Basics of Insurance

Basics of Insurance

Self-sufficiency, or in easier terms, being able to cover your own ass just in case. What else does this remind you of? Yup, you guessed it – insurance. Think about having insurance as the ability to build your house from the ground after it gets blown away by the big, bad wolf. With insurance, you’ll save yourself the monetary stress!

Insurance is protection, it protects your assets and loved ones. In fact, getting insured is a critical component of financial planning. Yes, we know the pain of having to deflect long-lost friends who are suddenly interested in your lives upon graduation, but they mean well.

Having insurance does three things:

  1.     Safeguards your interests in the event of an unfortunate incident
  2.     Manages risks by alleviating the impact of risk factors in life and
  3.     Gives you peace of mind in securing the future for yourself and your loved ones

As a golden rule,

Focus on getting sufficient coverage to protect your needs, at the lowest possible cost.

Here are some steps you could follow to make the best decision:  

Step 1: Review your current insurance policies. Check with your parents, or the company that you work for – you might already have several policies with them. It is important that you determine which policies you already have to avoid buying additional ones you don’t need.

Step 2: It’s actually better to be kiasu here! Do your research and clarify doubts via established online forums like Seedly, DollarsAndSense and MoneySmart.

As a head start, here’s a list of four major types of insurance policies:

Insurance 101

Type of Insurance Policy Uses & Purposes Examples
Health To protect against high medical costs Hospitalisation Plan, Critical Illness Insurance, Disability Income Policy
Life To provide for those you leave behind should anything happen to you Term Life Insurance, Whole Life Insurance
General To protect all other assets you own Car Insurance, Fire/Home Insurance, Travel Insurance
Hybrid To save and grow money with protection built in Endowment Plan, Investment-Linked Plan

Step 3: Know your budget. You should not have to give up important needs (i.e buying a house) to pay excessively high premiums (the amount you have to pay for an insurance policy).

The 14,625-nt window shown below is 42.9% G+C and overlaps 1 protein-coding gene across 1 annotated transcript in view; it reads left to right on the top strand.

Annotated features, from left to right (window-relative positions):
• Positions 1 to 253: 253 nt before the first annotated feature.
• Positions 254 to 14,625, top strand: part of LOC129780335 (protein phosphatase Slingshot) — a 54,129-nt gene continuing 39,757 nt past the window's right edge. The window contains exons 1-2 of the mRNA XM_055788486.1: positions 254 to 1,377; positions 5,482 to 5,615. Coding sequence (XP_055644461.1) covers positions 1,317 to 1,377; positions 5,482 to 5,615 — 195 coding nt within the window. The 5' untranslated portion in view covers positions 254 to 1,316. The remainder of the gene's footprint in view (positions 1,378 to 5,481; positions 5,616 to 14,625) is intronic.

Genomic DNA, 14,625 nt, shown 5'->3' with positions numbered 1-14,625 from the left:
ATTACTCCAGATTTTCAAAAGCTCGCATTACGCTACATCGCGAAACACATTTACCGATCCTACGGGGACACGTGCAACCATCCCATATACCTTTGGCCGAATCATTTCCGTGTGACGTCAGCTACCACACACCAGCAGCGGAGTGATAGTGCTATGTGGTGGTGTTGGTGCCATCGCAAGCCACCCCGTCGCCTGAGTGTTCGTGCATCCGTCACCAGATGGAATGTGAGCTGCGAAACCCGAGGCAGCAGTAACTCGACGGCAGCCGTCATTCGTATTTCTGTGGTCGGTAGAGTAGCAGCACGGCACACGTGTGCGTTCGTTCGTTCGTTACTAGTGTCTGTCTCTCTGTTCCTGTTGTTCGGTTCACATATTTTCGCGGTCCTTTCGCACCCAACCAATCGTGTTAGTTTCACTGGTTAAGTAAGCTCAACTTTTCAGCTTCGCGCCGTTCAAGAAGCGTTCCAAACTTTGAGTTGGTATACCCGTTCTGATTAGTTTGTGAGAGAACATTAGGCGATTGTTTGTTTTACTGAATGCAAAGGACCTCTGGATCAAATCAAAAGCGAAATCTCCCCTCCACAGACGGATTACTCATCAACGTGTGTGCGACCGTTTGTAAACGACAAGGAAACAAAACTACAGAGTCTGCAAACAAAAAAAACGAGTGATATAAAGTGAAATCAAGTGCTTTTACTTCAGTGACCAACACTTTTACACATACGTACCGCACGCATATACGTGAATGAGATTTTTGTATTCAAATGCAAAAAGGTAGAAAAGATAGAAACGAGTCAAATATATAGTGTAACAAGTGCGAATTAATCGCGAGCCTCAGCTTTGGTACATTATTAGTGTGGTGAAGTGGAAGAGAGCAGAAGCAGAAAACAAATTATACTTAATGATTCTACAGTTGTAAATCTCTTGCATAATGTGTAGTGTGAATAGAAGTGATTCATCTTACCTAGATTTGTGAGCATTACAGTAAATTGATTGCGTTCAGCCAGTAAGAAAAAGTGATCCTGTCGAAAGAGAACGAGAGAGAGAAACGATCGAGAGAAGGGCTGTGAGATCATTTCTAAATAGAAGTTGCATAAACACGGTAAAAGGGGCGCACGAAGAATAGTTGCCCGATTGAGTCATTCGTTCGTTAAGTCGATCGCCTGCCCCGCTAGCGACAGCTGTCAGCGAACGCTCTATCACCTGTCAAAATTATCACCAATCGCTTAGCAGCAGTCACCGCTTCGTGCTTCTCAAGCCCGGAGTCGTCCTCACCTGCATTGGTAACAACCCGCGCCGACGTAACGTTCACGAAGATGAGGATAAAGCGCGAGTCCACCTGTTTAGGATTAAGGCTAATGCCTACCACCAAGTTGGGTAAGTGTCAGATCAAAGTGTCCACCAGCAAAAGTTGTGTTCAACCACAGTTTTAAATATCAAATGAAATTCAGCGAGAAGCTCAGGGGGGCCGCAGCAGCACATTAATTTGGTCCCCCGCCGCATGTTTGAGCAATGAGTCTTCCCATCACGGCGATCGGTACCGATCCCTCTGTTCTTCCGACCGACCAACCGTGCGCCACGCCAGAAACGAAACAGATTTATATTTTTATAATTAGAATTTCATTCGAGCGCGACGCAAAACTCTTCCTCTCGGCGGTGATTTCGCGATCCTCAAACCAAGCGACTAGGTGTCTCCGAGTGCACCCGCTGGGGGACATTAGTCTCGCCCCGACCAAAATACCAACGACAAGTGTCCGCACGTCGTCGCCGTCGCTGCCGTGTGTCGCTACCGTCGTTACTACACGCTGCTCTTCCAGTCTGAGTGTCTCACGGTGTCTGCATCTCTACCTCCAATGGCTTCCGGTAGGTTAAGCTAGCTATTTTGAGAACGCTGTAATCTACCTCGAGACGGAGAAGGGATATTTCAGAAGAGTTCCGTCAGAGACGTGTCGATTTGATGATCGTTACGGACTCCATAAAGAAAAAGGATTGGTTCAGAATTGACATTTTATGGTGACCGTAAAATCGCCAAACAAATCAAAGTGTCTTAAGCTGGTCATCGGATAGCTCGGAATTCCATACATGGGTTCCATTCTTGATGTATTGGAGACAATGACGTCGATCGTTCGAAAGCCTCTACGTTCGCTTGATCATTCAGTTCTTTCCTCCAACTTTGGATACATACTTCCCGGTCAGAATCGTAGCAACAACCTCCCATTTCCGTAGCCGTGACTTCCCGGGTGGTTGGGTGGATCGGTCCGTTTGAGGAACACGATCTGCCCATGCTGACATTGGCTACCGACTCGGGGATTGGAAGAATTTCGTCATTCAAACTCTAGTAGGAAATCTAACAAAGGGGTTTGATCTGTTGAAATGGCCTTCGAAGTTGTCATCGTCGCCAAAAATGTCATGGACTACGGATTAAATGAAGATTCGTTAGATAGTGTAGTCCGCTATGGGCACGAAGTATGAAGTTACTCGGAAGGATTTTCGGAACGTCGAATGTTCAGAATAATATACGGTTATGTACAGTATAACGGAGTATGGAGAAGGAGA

Step 4: Find an insurance agent that you trust and will always have your best interests at heart. With a good insurance agent, you’ll be able to construct the most value-for-money insurance plan that best fits your needs at different stages in life.

Which policy should I choose?

We’ve already established the variations of existing policies, but we understand if you’re still wondering which to get first. As someone who’s entering the workforce, getting health insurance should be the highest priority, followed by life insurance. Hybrid policies might be extremely attractive, but shouldn’t take precedence over the two main types of policies, especially in the first few years of your career.

Health Insurance Policies

Paying bills as an able-bodied adult sucks, add sky-high medical expenses to the mix and you’ve got yourself a living nightmare. Health insurance protects you from crazy expensive medical bills and even serves as income support should you need to be at home to recuperate. 

Medical Expense Insurance:

Are you a Singaporean with CPF? Congratulations! MediShield Life is a basic health insurance plan which covers your major hospital bills. The premium for MediShield Life can be covered by your Medisave account, or your CPF. MediShield Life covers medical expenses in Class B2/C wards in public hospitals only.

You can increase your coverage by upgrading to an Integrated Shield Plan (ISP). Benefits of the standard ISP include coverage of medical expenses in Class B1 wards. If that’s not sufficient, you can one-up the coverage by getting the premier ISP. It covers expenses in Class B1/A wards and in private hospitals. You can use Medisave to pay for upgrades as well.